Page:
The Enlightenment
The Age of Enlightenment, or Age of Reason, is a movement rooted in the "materialistic" philosophy of the Ancient Greeks that focused on observation rather than faith. Church doctrine no longer seemed credible under the close scrutiny of rational inquiry, and scholars accused the popes of intellectual and scientific repression.

The writers and philosophers of the 17th and 18th century used logic to define Man's ultimate purpose in life regardless of what might happen in an afterlife. The concept of a higher power was not wholly discarded but the emphasis was on making this life better through self-improvement, which comes through knowledge.

The writings of Baruch Spinoza, born in 1632, made a profound impact in intellectual circles in Europe, as did John Locke born the same year. Voltaire, Newton, Bacon, Rousseau, Diderot and d'Alembert all participated in the cultural revolution.
In 1751 the scholar, novelist and dramatist Denis Diderot and the mathematician Jean Le Rond d’Alembert started assembling the Encyclopédie. They solicited the help of mathematicians and scientists of all sorts, as well as engineers, artists, writers and philosophers.

Diderot used the encyclopedia as a tool to combat social discrimination (where only the wealthy had access to education). The first ten volumes were banned from publication but Diderot and d’Alembert secretly continued their work. All seventeen volumes were finished and published in 1765, with additions until 1780. 
Voltaire (b 1694) flamboyant French philosopher with the same rational approach to life as Newton and Locke. A prolific writer, his novels, plays and articles reflected the defiant atmosphere of the period. Voltaire, whose real name is Francois Marie Arouet, had a brilliant mind and his stories entertained readers throughout Europe. All the while he encouraged people to have faith only in what is evident.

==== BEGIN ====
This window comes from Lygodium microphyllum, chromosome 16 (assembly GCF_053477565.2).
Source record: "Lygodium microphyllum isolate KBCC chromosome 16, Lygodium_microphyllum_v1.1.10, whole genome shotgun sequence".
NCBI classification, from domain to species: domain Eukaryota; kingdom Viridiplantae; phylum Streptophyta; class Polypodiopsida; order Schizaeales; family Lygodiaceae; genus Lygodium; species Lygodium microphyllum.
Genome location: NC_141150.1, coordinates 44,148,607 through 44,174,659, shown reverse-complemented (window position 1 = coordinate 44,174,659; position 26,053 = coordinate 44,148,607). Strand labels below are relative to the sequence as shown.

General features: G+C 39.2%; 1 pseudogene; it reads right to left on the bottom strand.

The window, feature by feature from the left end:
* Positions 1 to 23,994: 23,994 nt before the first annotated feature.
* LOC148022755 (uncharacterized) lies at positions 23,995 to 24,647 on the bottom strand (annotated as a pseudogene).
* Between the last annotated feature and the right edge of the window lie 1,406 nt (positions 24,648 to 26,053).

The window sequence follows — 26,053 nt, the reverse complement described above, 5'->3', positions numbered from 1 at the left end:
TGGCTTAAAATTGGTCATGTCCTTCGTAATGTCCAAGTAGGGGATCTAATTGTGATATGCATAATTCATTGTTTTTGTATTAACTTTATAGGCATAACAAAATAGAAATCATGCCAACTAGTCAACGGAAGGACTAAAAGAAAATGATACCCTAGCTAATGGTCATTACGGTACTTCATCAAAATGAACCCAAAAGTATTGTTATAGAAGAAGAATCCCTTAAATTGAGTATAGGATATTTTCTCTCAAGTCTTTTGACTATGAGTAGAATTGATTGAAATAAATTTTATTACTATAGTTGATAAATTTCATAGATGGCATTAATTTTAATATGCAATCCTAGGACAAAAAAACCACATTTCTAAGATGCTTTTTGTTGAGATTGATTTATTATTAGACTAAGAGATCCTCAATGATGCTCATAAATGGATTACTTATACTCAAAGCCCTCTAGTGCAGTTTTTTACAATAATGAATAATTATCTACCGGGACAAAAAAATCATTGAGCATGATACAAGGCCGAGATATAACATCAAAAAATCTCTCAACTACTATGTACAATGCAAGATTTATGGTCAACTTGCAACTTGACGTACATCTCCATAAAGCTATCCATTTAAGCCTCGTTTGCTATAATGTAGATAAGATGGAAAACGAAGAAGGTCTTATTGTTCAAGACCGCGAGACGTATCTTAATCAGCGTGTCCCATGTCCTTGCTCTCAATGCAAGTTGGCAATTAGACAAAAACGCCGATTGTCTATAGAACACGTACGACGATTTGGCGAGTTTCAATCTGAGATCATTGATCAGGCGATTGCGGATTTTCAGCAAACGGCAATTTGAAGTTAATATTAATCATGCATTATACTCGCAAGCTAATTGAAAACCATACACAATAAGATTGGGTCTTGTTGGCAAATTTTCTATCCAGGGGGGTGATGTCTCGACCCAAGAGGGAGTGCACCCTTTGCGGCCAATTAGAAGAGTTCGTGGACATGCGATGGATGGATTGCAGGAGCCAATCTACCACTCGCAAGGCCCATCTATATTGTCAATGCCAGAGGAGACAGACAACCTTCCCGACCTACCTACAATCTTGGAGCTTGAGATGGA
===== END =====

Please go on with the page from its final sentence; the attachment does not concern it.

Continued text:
With the exception of England, which was going through a period of social stability, the rest of Europe’s population lived under the same miserable conditions as the French, dominated by the popes and oppressed by the aristocracy. Though his cry for social change was non-violent Voltaire’s views influenced the American and French Revolutions.

1885: Beaux Arts Style (after Neoclassicism) 

A mix of Classical Greece, Ancient Rome, Baroque-Rococo and Renaissance architecture
Opera de Paris

The Palais Garnier was part of the reconstruction project initiated by Napoleon III and put together by Baron Haussmann. It was built to hold the Paris Opera founded in 1669 by Louis XIV. An unknown architect, Charles Garnier, won the competition.

Construction started in 1860 and lasted fifteen years, work was temporarily interrupted by the 1870 Franco-Prussian (German) War.

Denis Diderot
The Natural Son, or The trials of virtue

Le Fils naturel, ou Les épreuves de la vertu, is a “drame bourgeois” in fives acts performed in 1757. Diderot was accused of plagiarizing Goldoni’s La vera amica but both plays, just as Shakespeare's Midsummer night’s dream, have the generic love theme from New Comedy, popular in Rome around the 3rd century BC. After a complicated series of obstacles the story ends predictably with multiple marriages. Though it was ostensibly written as a comedy the play set a new trend, drama.

Following the performance Diderot wrote an essay entitled Conversations on The natural son Entretiens sur Le fils naturel, with a dialogue between one of the main characters, Dorval , and Moi (Diderot).


Victor Hugo (b. 1802), a child when Bonaparte was proclaimed emporer, was the most notable French dramatist and novelist of the Romantic Period.

He'd make model sets of the play or novel he was working on, with cardboard characters, so he always knew where they were in the story.